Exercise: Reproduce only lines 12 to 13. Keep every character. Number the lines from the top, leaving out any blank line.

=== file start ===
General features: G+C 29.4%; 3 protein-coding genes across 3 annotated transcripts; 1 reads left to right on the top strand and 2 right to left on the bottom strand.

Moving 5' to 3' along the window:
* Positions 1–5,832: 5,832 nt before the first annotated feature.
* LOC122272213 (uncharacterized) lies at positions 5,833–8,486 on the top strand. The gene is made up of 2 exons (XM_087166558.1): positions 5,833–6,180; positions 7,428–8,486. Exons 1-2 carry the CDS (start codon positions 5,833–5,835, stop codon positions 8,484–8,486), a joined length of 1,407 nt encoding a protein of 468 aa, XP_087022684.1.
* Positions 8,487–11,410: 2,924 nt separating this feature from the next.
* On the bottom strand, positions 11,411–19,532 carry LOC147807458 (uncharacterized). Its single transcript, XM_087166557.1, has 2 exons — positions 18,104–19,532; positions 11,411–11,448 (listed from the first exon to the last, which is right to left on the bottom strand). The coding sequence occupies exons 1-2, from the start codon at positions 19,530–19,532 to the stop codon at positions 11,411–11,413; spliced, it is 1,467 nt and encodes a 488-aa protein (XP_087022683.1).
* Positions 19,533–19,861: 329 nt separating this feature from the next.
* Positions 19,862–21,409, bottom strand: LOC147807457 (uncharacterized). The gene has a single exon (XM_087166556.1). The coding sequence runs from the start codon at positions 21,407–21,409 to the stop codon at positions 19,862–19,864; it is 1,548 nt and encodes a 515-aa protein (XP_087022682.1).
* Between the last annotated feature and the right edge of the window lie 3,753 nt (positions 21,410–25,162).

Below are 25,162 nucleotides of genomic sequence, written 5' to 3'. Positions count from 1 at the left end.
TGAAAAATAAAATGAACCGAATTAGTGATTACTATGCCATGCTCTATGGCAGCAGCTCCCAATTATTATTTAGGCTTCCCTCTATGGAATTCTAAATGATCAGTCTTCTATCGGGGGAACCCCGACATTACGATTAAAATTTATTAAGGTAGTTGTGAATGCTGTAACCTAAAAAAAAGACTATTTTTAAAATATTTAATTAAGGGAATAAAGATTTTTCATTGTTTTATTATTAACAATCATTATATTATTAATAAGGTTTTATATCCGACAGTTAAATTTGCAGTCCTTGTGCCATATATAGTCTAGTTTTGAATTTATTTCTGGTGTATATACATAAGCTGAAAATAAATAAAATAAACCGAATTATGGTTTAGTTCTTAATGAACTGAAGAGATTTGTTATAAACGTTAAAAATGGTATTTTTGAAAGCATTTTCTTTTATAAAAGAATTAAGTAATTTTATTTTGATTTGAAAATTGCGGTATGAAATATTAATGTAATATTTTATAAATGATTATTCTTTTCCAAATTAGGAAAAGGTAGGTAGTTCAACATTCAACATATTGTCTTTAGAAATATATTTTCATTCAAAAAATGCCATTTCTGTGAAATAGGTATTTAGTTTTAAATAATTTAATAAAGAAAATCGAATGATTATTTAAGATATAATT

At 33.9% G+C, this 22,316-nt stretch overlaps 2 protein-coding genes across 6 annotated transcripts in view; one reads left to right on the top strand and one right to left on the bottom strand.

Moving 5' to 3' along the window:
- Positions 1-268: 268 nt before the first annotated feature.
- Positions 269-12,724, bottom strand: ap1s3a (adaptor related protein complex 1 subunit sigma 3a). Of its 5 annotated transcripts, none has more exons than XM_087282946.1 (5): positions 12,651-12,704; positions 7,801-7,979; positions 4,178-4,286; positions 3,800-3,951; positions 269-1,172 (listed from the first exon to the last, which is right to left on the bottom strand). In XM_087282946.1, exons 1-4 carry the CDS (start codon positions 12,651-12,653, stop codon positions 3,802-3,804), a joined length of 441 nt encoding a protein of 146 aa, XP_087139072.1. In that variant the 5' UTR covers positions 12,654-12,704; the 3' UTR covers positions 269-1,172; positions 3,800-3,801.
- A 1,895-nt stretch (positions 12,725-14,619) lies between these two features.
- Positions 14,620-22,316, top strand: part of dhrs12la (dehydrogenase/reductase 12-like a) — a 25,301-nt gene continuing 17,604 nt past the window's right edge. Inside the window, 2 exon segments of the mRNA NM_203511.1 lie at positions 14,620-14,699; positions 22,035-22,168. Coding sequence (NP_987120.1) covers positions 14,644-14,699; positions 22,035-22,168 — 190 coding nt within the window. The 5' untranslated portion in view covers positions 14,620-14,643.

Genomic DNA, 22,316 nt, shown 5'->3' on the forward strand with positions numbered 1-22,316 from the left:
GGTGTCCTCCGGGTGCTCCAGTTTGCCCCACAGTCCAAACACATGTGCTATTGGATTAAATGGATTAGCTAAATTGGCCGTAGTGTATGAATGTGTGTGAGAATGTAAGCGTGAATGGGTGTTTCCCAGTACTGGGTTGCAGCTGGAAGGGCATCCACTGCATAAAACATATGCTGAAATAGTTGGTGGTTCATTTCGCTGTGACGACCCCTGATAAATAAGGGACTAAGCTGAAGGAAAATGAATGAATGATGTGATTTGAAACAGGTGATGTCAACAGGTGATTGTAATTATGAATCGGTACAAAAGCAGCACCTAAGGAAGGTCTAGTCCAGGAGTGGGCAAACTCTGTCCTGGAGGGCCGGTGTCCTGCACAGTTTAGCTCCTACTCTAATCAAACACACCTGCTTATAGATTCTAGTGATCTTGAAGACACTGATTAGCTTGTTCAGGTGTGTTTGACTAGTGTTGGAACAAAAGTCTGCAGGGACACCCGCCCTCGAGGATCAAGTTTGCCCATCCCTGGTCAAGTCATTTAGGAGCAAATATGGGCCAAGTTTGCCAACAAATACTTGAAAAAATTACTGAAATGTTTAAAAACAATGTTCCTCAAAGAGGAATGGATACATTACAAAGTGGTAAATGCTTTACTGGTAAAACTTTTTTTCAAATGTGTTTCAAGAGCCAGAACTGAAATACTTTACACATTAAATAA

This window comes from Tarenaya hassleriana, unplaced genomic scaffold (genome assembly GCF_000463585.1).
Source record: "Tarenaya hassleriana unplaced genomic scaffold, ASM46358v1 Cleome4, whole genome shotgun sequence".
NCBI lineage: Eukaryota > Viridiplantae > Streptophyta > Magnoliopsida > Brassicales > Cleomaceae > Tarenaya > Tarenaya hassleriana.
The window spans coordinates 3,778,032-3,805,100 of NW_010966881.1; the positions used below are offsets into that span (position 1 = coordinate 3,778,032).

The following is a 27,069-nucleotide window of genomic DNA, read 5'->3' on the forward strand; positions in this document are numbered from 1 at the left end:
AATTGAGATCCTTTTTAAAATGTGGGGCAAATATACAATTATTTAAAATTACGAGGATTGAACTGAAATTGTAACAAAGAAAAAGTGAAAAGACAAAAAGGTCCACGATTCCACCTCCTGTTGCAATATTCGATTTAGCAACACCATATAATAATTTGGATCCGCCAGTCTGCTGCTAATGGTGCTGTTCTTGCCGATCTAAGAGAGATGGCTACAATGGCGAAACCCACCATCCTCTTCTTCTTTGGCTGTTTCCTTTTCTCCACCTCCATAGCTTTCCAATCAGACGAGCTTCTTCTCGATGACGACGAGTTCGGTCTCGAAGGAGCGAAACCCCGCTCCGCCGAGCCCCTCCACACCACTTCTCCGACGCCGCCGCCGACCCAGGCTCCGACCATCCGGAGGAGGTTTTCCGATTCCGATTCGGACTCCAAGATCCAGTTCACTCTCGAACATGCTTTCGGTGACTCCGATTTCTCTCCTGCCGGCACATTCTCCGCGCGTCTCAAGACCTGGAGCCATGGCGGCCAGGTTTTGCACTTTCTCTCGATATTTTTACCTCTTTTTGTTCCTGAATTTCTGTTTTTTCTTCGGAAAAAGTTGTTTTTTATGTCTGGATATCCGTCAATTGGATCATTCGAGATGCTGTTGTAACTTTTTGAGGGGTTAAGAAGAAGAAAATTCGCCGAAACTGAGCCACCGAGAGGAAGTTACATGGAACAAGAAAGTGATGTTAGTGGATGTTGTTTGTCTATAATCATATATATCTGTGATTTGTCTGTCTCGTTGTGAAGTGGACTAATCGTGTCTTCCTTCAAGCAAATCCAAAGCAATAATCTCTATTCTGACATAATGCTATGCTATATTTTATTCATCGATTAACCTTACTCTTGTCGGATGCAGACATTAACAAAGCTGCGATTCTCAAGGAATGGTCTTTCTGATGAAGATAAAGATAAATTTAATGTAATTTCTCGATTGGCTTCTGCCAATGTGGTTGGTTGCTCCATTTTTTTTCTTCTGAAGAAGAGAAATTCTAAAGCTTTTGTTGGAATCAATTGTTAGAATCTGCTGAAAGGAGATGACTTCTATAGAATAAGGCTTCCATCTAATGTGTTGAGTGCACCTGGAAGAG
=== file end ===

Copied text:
At 33.9% G+C, this 22,316-nt stretch overlaps 2 protein-coding genes across 6 annotated transcripts in view; one reads left to right on the top strand and one right to left on the bottom strand.

Moving 5' to 3' along the window: